In June 2009, a few months before our wedding, my now-husband was desperate to quit his job of 7.5 years. His mother had just lost a long battle with cancer, we’d just finished doing hospice care ourselves, and he had an insufferable, ignorant-and-does-not-want-to-learn, sexist pig of a boss (I know because Sweet Husband and I worked at the same company). Sweet Husband left, with another employee, to co-found a company.
Since I’m a fan of detailed, quantitative evidence, this is how we went from two incomes to one with San Francisco rent and a lingering Chicago mortgage (and no tenant!), and paid for a wedding a cash a few months later. It can be done.
We followed Elizabeth Warren’s advice: We reduced our fixed expenses, and I was able to increase my income. I do not claim that anyone else should follow our lead, and I’d like to be the first to acknowledge that a lot of this was dumb luck (i.e. I got a new job in this economy). We also started with plenty of savings to fall back on and no children to worry about. That said, we…
1. Increased my income by $15,000/year. If Sweet Husband wasn’t going to be able to pay himself while getting a company off the ground, I needed to provide health care for both of us and I wanted to increase my income, either through a new job or by taking on freelance work in addition to my existing job. I hated my job, too, and was fortunately able to find one that paid me $15,000 more than the previous one.
2. Reduced fixed expenses. A lot of them:
- I refinanced my condo in Chicago (on my third attempt, but that’s another post) and saved $321/month.
- I emptied my storage crate from moving out West and saved $70/month.
- We got rid of cable (DirecTV) service and use Netflix on demand or the Internet instead, saving $98/month.
- We ditched the posh gym memberships near the office we no longer worked in, saving $230/month.
- We got rid of auto liability insurance we didn’t need (we don’t even own a car, but it makes extended rentals cheaper – which we never do), saving $72/month.
Total savings: $791/month (almost exactly Sweet Husband’s share of San Francisco rent that he wouldn’t have to take out of savings).
3. Got creative about cutting down on food expenses without sacrificing quality. We are picky about high-quality food. We eat almost nothing that comes out of a can or a box, we only eat grass-fed meat, we only eat organic produce. This post is not for explaining why, just to note that we do. Purchasing food like this at Whole Foods is a rip-off. We are fortunate enough to live in Northern California, with year-round local produce, so turning to our local farmers to buy direct was easy. It also saved us a LOT more money than we expected.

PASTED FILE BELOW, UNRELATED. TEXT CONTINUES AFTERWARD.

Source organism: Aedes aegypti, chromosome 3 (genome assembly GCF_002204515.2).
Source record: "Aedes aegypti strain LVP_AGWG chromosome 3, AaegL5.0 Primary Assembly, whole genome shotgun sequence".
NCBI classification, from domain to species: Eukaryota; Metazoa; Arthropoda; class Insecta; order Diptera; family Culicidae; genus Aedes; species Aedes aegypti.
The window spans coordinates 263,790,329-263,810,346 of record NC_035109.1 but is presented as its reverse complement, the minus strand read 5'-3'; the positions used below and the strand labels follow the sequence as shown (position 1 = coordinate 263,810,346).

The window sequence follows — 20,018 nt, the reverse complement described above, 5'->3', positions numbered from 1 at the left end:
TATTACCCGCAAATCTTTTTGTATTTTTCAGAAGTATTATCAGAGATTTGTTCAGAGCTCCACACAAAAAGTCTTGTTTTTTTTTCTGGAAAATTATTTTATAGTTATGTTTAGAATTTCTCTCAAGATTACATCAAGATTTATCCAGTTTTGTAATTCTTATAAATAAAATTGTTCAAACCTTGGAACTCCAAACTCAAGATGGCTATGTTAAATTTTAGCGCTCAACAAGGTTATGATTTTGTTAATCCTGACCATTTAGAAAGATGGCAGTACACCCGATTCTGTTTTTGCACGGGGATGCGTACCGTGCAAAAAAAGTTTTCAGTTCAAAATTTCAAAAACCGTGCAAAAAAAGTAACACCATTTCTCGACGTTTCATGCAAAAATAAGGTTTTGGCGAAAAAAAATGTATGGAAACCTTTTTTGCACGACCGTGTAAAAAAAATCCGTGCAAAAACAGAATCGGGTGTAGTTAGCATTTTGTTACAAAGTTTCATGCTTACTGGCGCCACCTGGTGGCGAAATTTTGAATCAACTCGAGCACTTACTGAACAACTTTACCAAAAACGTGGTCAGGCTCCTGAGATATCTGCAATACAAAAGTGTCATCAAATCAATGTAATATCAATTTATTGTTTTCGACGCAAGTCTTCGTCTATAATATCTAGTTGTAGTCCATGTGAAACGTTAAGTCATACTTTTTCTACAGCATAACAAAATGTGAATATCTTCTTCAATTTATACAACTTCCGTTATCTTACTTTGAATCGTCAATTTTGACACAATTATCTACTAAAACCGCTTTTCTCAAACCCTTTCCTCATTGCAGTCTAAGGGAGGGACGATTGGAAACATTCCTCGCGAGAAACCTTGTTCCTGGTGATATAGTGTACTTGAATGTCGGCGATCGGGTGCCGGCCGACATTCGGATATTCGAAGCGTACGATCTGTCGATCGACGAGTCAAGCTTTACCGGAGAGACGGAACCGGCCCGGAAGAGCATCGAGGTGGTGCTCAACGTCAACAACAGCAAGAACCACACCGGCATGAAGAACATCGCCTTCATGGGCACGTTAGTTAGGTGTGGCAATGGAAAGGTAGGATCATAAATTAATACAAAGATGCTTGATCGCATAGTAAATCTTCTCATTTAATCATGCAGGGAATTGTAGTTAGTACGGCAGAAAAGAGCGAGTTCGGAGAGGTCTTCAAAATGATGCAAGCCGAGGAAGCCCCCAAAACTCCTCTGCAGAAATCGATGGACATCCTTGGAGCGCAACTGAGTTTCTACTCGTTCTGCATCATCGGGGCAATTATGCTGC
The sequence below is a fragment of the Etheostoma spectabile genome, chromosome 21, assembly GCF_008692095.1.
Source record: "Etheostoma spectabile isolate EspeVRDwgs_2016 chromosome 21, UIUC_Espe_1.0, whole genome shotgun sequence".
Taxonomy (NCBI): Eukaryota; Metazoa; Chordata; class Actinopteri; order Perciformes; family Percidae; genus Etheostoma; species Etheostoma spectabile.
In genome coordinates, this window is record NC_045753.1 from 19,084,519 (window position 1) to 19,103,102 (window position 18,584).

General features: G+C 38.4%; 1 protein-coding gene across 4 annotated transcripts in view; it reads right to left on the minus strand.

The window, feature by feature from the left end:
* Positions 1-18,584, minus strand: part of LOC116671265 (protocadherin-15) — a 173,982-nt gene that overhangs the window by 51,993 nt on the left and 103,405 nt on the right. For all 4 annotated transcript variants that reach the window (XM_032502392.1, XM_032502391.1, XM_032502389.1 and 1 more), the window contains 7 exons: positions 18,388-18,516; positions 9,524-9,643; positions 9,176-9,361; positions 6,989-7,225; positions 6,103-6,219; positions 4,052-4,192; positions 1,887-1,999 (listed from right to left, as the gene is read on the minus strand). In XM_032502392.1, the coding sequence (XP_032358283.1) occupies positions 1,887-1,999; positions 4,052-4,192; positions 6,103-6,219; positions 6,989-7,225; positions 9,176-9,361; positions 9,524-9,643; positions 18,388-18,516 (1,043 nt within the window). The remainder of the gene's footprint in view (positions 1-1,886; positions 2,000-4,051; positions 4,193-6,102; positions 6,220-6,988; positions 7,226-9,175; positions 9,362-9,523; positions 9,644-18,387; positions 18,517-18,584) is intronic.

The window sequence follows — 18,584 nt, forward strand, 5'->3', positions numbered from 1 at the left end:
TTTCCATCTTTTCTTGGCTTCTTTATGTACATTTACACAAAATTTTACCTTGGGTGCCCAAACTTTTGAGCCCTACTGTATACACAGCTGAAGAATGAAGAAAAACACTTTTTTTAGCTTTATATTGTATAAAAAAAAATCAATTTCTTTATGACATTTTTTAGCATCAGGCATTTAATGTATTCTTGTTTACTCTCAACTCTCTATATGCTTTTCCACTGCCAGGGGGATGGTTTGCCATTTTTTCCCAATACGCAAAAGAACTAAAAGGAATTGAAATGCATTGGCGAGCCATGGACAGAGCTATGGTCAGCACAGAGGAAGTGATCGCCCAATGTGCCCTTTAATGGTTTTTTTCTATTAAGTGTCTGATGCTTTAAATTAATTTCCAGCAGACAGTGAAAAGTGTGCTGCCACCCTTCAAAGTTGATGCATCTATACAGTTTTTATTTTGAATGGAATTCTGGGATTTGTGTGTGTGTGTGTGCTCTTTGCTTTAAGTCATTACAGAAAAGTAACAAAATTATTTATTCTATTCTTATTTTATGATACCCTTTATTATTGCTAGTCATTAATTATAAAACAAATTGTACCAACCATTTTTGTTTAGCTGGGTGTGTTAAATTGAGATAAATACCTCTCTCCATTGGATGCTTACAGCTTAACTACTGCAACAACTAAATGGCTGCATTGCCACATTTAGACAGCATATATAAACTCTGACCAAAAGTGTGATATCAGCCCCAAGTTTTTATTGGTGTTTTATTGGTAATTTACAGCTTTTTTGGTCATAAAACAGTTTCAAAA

- We earn 7% interest… in vegetables. We had a CD of $10,000 sitting in the bank earning a piddly 1.85% interest. We wanted this cash to be easily accessible in case we needed it, but also to get a better return. We gave a local farm a $10,000 loan, because the farm pays 7% interest in vegetables. That 7% interest covers an entire year of biweekly produce box deliveries, the vast majority of our fruit and vegetable grocery costs. How does this benefit the farm, if we can get our money back anytime in 7-10 days? Cash reserves help the farm look like a low risk, and gets them better terms on loans from their local bank. Everyone’s happy.
- We participate in a meat CSA. This means that, along with neighbors (who are really “strangers in the same geographic vicinity”), we purchase a share of a cow, pig, veal calf (pasture-raised, pink-not-white veal mind you), lamb, goat (usually 1/4 to 1/2 of an animal depending on its size), chickens and eggs directly from a farmer. The farmer delivers the butchered animal, shrink-wrapped, to one location in the city and we pick up our meat share from that location. One animal share lasts us six months. This means that we get grass-fed, pasture-raised, local lamb for $5-$6/lb. instead of the $11-$18/lb. you’d find at Whole Foods.
This means our only remaining grocery costs are staples (coffee, tea, paper goods) and the occasional bakery trip. Oh, and wine. I can’t forget about wine.
4. Taken on freelance work. This one belongs mostly to Sweet Husband. I’m working a lot already (and Sweet Husband is too, but he has a lot more flexibility in his schedule because he runs his own show, while I work for The Man). Sweet Husband participated in a focus group phone call for $250 for one hour (!!!), wrote a series of articles for a commercial publication for $4,500, and is doing some contract programming for a friend’s start-up for $150/hour. Honestly, if we lived in Montana we’d more than get by on Sweet Husband’s contract work. All told, freelance work has covered about one year’s worth of Sweet Husband’s living expenses (rent and utilities).
Now, if only I could find a renter for my condo…